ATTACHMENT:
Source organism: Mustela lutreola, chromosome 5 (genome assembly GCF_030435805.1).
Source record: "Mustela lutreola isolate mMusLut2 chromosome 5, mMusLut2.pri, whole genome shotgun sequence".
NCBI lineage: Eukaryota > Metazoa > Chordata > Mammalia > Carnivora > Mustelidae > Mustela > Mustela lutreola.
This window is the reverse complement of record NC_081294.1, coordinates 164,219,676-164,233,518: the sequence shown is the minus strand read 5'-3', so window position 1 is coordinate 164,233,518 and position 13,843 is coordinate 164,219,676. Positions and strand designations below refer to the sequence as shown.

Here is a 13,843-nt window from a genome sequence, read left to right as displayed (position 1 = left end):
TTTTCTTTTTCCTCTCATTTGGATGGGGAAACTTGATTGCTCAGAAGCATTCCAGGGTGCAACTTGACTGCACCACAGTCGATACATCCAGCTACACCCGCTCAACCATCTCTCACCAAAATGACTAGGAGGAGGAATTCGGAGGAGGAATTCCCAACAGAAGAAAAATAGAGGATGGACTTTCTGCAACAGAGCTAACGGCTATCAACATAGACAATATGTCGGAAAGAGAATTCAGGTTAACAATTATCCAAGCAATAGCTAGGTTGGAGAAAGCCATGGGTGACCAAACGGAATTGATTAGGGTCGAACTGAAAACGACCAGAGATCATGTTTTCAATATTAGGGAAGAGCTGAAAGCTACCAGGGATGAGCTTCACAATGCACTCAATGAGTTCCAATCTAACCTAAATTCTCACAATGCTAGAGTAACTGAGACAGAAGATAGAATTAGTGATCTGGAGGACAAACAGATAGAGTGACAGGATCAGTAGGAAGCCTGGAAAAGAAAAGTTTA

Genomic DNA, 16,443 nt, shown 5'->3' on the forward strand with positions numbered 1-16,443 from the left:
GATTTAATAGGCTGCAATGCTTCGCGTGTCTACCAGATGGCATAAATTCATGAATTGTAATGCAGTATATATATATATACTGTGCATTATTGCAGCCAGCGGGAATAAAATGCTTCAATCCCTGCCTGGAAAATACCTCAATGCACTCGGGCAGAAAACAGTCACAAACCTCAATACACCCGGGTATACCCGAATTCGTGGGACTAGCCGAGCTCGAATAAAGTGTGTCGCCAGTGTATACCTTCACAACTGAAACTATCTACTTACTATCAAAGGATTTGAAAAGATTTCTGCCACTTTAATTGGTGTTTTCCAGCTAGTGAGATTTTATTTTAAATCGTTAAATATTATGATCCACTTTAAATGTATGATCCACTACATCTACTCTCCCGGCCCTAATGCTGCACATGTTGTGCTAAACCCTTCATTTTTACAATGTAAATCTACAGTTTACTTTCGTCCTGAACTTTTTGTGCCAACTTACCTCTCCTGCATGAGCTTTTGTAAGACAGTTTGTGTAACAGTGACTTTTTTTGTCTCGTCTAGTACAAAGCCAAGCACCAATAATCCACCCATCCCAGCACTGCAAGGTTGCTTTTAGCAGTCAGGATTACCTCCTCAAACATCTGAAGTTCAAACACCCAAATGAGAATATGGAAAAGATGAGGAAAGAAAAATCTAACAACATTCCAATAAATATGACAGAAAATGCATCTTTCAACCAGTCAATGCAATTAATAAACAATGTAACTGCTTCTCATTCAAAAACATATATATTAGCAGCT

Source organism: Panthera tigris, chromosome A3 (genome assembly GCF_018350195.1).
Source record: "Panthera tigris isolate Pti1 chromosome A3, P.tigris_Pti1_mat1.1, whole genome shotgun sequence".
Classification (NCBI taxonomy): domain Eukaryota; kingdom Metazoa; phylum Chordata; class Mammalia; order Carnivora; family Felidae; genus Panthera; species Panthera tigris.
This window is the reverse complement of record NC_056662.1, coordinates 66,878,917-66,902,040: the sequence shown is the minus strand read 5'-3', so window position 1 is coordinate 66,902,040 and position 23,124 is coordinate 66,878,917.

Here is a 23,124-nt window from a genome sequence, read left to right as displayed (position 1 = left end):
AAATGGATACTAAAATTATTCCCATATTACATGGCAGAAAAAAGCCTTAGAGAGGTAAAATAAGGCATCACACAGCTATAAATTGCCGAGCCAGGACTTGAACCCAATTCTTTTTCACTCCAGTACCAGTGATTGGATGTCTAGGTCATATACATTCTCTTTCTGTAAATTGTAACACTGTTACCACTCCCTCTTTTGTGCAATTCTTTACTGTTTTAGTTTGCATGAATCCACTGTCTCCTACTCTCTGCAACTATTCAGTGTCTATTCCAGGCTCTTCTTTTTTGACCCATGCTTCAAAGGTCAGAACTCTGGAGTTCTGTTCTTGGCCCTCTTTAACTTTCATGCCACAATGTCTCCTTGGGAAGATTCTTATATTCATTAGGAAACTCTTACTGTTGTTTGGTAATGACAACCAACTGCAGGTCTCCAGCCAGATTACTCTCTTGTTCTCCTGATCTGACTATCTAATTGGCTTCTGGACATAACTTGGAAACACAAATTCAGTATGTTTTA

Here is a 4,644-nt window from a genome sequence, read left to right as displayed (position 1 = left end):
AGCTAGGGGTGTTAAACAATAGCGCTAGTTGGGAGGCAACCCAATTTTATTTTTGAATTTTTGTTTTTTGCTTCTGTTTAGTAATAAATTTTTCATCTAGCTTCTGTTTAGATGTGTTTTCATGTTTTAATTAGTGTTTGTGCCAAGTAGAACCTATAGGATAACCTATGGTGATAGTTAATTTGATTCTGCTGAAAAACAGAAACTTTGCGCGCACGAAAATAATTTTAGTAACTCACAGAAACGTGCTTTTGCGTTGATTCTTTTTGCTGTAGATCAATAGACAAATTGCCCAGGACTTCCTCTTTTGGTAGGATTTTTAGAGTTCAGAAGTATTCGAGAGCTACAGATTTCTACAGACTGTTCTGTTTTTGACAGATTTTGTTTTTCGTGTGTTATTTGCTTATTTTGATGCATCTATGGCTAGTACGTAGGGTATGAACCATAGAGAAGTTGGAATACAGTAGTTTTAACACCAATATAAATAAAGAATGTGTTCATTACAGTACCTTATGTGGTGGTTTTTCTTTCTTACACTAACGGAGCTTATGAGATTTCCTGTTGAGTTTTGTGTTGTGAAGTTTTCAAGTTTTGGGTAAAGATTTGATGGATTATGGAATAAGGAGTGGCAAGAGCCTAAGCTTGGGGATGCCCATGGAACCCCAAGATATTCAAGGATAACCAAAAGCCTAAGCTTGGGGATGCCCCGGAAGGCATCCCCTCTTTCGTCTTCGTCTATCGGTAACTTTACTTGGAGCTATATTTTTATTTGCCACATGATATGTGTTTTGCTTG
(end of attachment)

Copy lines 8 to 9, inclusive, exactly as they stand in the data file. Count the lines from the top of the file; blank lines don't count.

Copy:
GATTTAATAGGCTGCAATGCTTCGCGTGTCTACCAGATGGCATAAATTCATGAATTGTAATGCAGTATATATATATATACTGTGCATTATTGCAGCCAGCGGGAATAAAATGCTTCAATCCCTGCCTGGAAAATACCTCAATGCACTCGGGCAGAAAACAGTCACAAACCTCAATACACCCGGGTATACCCGAATTCGTGGGACTAGCCGAGCTCGAATAAAGTGTGTCGCCAGTGTATACCTTCACAACTGAAACTATCTACTTACTATCAAAGGATTTGAAAAGATTTCTGCCACTTTAATTGGTGTTTTCCAGCTAGTGAGATTTTATTTTAAATCGTTAAATATTATGATCCACTTTAAATGTATGATCCACTACATCTACTCTCCCGGCCCTAATGCTGCACATGTTGTGCTAAACCCTTCATTTTTACAATGTAAATCTACAGTTTACTTTCGTCCTGAACTTTTTGTGCCAACTTACCTCTCCTGCATGAGCTTTTGTAAGACAGTTTGTGTAACAGTGACTTTTTTTGTCTCGTCTAGTACAAAGCCAAGCACCAATAATCCACCCATCCCAGCACTGCAAGGTTGCTTTTAGCAGTCAGGATTACCTCCTCAAACATCTGAAGTTCAAACACCCAAATGAGAATATGGAAAAGATGAGGAAAGAAAAATCTAACAACATTCCAATAAATATGACAGAAAATGCATCTTTCAACCAGTCAATGCAATTAATAAACAATGTAACTGCTTCTCATTCAAAAACATATATATTAGCAGCT

Source organism: Panthera tigris, chromosome A3 (genome assembly GCF_018350195.1).